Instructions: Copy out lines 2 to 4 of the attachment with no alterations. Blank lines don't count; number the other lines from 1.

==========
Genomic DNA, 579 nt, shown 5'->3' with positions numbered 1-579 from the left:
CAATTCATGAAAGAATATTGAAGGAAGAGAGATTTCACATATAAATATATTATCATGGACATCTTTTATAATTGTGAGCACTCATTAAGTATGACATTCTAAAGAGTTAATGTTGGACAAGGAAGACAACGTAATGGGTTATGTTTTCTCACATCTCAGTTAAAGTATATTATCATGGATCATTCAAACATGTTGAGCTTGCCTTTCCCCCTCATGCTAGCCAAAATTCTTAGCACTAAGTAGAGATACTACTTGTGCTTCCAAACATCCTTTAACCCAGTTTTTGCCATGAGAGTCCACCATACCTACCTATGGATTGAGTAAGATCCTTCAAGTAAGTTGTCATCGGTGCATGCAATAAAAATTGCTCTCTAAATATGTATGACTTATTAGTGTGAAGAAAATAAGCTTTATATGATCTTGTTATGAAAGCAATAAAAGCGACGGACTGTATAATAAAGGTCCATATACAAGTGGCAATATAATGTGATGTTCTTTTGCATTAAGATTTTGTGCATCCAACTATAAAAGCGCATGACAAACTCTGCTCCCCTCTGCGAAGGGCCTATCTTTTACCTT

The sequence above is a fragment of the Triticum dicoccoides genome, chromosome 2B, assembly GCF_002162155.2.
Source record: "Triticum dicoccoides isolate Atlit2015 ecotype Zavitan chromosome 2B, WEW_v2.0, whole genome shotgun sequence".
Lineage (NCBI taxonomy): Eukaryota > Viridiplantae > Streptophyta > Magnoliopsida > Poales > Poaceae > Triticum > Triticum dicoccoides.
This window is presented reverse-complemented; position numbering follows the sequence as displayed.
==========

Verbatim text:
CAATTCATGAAAGAATATTGAAGGAAGAGAGATTTCACATATAAATATATTATCATGGACATCTTTTATAATTGTGAGCACTCATTAAGTATGACATTCTAAAGAGTTAATGTTGGACAAGGAAGACAACGTAATGGGTTATGTTTTCTCACATCTCAGTTAAAGTATATTATCATGGATCATTCAAACATGTTGAGCTTGCCTTTCCCCCTCATGCTAGCCAAAATTCTTAGCACTAAGTAGAGATACTACTTGTGCTTCCAAACATCCTTTAACCCAGTTTTTGCCATGAGAGTCCACCATACCTACCTATGGATTGAGTAAGATCCTTCAAGTAAGTTGTCATCGGTGCATGCAATAAAAATTGCTCTCTAAATATGTATGACTTATTAGTGTGAAGAAAATAAGCTTTATATGATCTTGTTATGAAAGCAATAAAAGCGACGGACTGTATAATAAAGGTCCATATACAAGTGGCAATATAATGTGATGTTCTTTTGCATTAAGATTTTGTGCATCCAACTATAAAAGCGCATGACAAACTCTGCTCCCCTCTGCGAAGGGCCTATCTTTTACCTT

The sequence above is a fragment of the Triticum dicoccoides genome, chromosome 2B, assembly GCF_002162155.2.
Source record: "Triticum dicoccoides isolate Atlit2015 ecotype Zavitan chromosome 2B, WEW_v2.0, whole genome shotgun sequence".